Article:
When a cure is found to treat mutations, lines are drawn amongst the X-Men, led by Professor Charles Xavier, and the Brotherhood, a band of powerful mutants organized under Xavier's former ally, Magneto.
Several months have passed since The X-Men defeated Magneto and imprisoned him in a seemingly impregnable plastic chamber. One day, a mutant by the name of Nightcrawler infiltrates the White House and attempts to assassinate the president, setting off a chain reaction of anti-mutant measures by the government. Meanwhile, Logan is trying to discover his past. As scientist named William Stryker discovers Professor X's secret school and Cerebro, Magneto's partner, Mystique, is planning to break her leader out of prison. But when Professor X's school is attacked by Stryker's forces, Logan, Rogue, Iceman and a few are lucky to escape. Those who remain meet in Boston, where they form an uneasy alliance with Magneto to stop Stryker and rescue Professor X. Written by
In the film, William Stryker is an Army Colonel, who perceives mutants as a threat. In the comics, he is a Christian fundamentalist televangelist, who uses religion and his sacred belief of all mutants being satanic, to rally anti-mutant bigotry. He even set up his own hate group in the comics called "The Purifiers" to eliminate mutants in a holy crusade. This change was likely meant to avoid religious controversy, because of the religious intolerance and terrorism themes from the original comics. See more »
While the X-Men are running away from the lab, Jean's limp disappears during one shot. See more »
Mutants. Since the discovery of their existence they have been regarded with fear, suspicion, often hatred. Across the planet, debate rages. Are mutants the next link in the evolutionary chain or simply a new species of humanity fighting for their share of the world? Either way it is a historical fact: Sharing the world has never been humanity's defining attribute.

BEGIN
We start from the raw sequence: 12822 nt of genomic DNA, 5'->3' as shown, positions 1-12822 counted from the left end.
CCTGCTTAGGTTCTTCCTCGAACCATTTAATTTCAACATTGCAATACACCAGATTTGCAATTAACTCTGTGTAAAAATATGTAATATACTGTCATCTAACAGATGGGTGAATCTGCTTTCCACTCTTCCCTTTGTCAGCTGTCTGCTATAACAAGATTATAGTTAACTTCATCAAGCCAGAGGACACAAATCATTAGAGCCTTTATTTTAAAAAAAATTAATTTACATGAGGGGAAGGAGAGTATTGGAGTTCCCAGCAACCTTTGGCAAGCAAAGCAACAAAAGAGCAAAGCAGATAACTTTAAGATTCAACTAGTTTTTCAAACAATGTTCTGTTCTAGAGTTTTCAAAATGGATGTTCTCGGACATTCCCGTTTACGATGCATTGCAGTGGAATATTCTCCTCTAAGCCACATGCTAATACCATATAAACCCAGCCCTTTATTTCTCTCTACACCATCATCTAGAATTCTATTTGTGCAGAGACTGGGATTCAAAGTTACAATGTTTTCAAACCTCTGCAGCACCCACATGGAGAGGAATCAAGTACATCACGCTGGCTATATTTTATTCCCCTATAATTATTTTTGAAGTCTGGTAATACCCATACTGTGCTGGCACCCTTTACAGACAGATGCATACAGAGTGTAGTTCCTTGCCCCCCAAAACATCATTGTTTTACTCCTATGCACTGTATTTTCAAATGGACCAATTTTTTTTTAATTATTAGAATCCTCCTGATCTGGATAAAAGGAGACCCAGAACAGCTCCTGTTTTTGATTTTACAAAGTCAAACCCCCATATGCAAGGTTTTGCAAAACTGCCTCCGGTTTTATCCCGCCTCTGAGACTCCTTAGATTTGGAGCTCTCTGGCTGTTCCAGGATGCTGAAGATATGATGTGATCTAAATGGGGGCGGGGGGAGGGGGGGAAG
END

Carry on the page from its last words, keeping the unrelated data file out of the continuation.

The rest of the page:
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The film title is seen inside a Cerebro sphere. See more »
Absolutely happy! That is the only word I can use to describe my feelings after spending my hard-earned money to see X-Men 2. It was worth every penny.
Firstly, the makers of superhero films such as this have an unenviable task. They have to please hardcore comic fans and casual movie fans which is no easy task. And The X-Men-with their forty years of history and continuity-are perhaps the hardest heroes to put on the big screen. Well, I've spoken to many hardcore X-fans and casual movie fans and they all enjoyed it too.
I won't go into great detail about the plot. Let's just say that The X-Men and their enemy Magneto have to join forces to combat an even bigger threat. I enjoyed this movie so much because for the first time in years, I didn't read ANYTHING about the plot or any reviews prior to viewing it. That is why I'm not going to go into great detail about the plot. Just enjoy it.
All the favourites are back including my personal favourite Hugh Jackman as Wolverine (I hope Wolverine gets his own movie franchise one day). The makers of this movie have done a great job in making sure various characters get the right amount of screen time. We'd all love our favourites to get more screentime but with so many X-Men (and women), the producers have to do the best they can; and they do indeed.
There are a few really great special effects in this movie but unlike some special effects laden movies, the plot is more important in this movie. Furthermore, the movie is much deeper and really makes you think. Marvel comics (and movies) have always been deep and many of the issues have reflected real life. This movie is about persecution and intolerance of mutants and reflects many issues from the past and the present such as Hitler's treatment of the Jews and the different ideologies of Martin Luthor King and Malcom X. In fact, many longtime X-fans have compared the X-Men's Professor X to Martin Luthor King and the evil Magneto to Malcom X. Seeing a movie like this cannot only provide a couple of hours of entertainment but make you view society in a totally different way.
This is the best superhero film since the 70's (when we saw gems such as Superman The Movie) and the 80's (when we saw Tim Burton's Batman). It was a fantastic film but it begs one question-how are they ever going to top this?
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